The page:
On Aug. 26, 1968, the Democratic National Convention opened, exposing an America split in two as antiwar demonstrators clashed with police in the streets of Chicago. On that same day, The Beatles released a song split in two that, unlike the convention, brought people together with a message of reassurance and consolation.
Four and a half years after they first appeared on The Ed Sullivan Show and charmed boomers with innocent cries of "yeah yeah yeah," the band came out with the anthem "Hey Jude," a more revolutionary and mature number--even if it uttered the word "nah" 240 times.
By 1968, Beatlemania had molted. The mop tops and Edwardian suits were long gone, as was the notion that they were a flavor-of-the-month act. The Beatles ditched live concerts to experiment in the studio, and while they didn't have a stranglehold on the Billboard charts as they did in 1964 (when at one point they had the top five hits), their music remained wildly popular.
Tim Riley, an assistant professor of journalism at Emerson College and the author of several Beatles books, marks the transformation by comparing "Hey Jude" to one of those 1964 hits, "She Loves You"--both of which he calls "triangle" songs featuring a lyrical dialogue involving three people. "She Loves You" had been released on a small record label in the U.S. The Beatles performed it on their first Sullivan visit in a tidy 2:15, using just four instruments. "Hey Jude," meanwhile, was the first single from the band's own Apple Records label; The Beatles bypassed Sullivan for the hipper Smothers Brothers Comedy Hour for the song's U.S. television premiere; and it clocked in at 7:11, this time with the benefit of a 36-piece orchestra.
"Hey Jude," like "She Loves You," is the story of a friend offering advice, but the world as well as the music had grown more complex. Paul McCartney has said he wrote it to cheer up Julian Lennon, John's five-year-old son, when Lennon was divorcing his first wife. The narrator realizes that things may not be good now, but with a little work he can find his true love "and make it better."
The message couldn't have been better timed. When the convention opened, "any of that balmy, '67 Summer of Love is gone," says Kenneth Womack, a professor of English and Integrative Arts at Penn State University in Altoona, where he teaches courses on their music. The summer of '68 "was the summer of hate and despair."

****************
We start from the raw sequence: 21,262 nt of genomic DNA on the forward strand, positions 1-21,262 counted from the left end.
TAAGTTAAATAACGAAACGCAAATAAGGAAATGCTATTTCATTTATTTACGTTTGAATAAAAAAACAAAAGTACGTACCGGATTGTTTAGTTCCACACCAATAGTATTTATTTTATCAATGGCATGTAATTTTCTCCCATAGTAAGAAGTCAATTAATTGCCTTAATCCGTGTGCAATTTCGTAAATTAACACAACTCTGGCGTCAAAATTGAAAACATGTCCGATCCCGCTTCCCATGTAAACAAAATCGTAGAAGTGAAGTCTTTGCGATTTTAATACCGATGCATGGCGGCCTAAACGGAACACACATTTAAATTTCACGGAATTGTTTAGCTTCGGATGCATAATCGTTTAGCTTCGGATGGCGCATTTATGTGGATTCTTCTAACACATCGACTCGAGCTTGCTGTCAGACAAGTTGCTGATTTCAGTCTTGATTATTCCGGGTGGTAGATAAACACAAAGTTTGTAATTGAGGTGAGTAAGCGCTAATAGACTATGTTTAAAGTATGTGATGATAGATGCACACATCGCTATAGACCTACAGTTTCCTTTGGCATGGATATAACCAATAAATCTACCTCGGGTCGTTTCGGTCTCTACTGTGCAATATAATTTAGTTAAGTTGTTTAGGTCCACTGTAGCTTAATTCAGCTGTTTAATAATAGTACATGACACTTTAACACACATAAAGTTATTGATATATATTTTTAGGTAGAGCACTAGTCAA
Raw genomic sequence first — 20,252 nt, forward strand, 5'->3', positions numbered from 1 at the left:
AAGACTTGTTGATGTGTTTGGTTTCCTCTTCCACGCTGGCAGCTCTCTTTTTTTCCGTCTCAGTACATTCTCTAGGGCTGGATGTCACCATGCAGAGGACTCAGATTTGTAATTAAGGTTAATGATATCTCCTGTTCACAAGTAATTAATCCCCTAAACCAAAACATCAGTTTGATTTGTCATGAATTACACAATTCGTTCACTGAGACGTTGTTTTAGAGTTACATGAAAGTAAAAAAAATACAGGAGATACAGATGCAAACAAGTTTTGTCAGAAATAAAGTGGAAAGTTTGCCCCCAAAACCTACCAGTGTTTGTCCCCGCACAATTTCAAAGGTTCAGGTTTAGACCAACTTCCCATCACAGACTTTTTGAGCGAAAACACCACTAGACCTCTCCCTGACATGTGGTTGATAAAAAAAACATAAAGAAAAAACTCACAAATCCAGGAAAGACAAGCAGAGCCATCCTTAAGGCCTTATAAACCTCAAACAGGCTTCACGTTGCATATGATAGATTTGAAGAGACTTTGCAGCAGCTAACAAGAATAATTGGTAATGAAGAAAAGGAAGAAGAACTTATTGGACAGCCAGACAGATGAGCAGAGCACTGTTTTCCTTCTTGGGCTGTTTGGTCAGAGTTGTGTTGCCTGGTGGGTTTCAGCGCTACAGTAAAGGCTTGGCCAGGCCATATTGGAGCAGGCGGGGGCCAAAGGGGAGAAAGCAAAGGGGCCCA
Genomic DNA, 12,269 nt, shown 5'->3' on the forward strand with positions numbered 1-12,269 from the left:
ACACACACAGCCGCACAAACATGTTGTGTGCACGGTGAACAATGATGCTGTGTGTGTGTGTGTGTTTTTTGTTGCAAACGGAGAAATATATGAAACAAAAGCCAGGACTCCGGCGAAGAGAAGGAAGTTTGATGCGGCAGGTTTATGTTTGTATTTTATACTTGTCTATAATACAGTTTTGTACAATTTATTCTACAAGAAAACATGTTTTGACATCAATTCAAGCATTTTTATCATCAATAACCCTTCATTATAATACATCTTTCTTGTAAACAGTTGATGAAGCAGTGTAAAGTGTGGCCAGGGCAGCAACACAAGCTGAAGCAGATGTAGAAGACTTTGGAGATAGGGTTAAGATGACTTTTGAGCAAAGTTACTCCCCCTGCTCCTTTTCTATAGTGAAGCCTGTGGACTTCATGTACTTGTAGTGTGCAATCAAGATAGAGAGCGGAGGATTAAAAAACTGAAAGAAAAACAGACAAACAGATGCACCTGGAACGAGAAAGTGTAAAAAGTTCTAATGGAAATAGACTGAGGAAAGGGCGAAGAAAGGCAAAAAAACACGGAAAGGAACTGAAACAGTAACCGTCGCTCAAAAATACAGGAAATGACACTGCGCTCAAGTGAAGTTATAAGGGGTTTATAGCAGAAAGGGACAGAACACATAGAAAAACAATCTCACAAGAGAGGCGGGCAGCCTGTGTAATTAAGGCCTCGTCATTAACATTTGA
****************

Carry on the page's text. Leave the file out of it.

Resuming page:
"Hey Jude" was completely different. It was essentially two songs in one, with a coda longer than the song proper. "It's weirdly imbalanced," Riley says. "It's as if Beethoven wrote a concerto and the cadenza went on longer than the sonata."
Against that backdrop came what Riley calls "a song about a communal experience"--as much about friendship as about love. That "had kind of a magnetic hold on people, and people couldn't get enough of it," he says.
But the Beatles weren't looking to explicitly tap the zeitgeist. Their rock and pop peers, following Dylan's path, weren't bashful about singing about the changing times they were in: Another hit in the fall of '68 was Dion's "Abraham, Martin and John," which mourned the loss of slain leaders, including two--Martin Luther King Jr. and Sen. Robert F. Kennedy--who had been assassinated in recent months. "Hey Jude's" appeal, on the other hand, is that it addresses universal human emotions. Though they led a cultural revolution through much of the 1960s, The Beatles rarely got political--even though one exception, "Revolution," was "Hey Jude's" B-side.
"This is The Beatles' greatest thing," Riley says. "They did not do many topical songs. The huge majority of Beatles songs are not tied to any specific moment in the '60s."
The song marked yet another kind of rebirth for the band. They had ended 1967 with "Magical Mystery Tour," a British TV special that, a few memorable songs aside, was widely dismissed as junk. The band retreated to India in 1968 and began work on the White Album. In the meantime they had one hit single, "Lady Madonna," which Riley calls "a trifle and something they could do with their left hand."
"Hey Jude" was completely different. It was essentially two songs in one, with a coda longer than the song proper. "'Hey Jude,' on paper, should not work," Riley says. "It's weirdly imbalanced. It's as if Beethoven wrote a concerto and the cadenza went on longer than the sonata." But The Beatles, and especially McCartney, made it work. The fadeout "is a new melody," but "he's Baryshnikov at the end, dancing all over the place. It's a tour de force. He goes from extreme intimacy to ecstatic shouting--wild euphoria--all in the span of a single track. The range is what separates it from every other vocal display."
The Beatles offered the classically trained orchestra players double pay to sing and clap along to the coda. All but one player agreed, recalls Norman Sheffield, co-owner of Trident Studios in London, where "Hey Jude" was recorded. "He was told to go home," Sheffield says. "McCartney said, 'If you don't want to do it, fuck off.'"
Because of its length, the song "was a beast to get on a 7-inch record," says Sheffield. He was convinced that radio disc jockeys would "chop it or play excerpts or little tricks with it." John Lennon was sure that they'd play the song in its entirety, and he was right.
"I knew it'd make a good record," Sheffield says, but "nobody said, 'This is a monster.' We didn't literally say, 'This is the best thing they have ever done.'"
"Hey Jude" was the longest song to enter the charts in the Top 10. By September, it hit No. 1 in the U.S., where it would remain for nine weeks, longer than any other Beatles song. Its power was such that, on its descent into the Top 30 in January 1969, it crossed paths with a rising hit: Wilson Pickett's cover of "Hey Jude."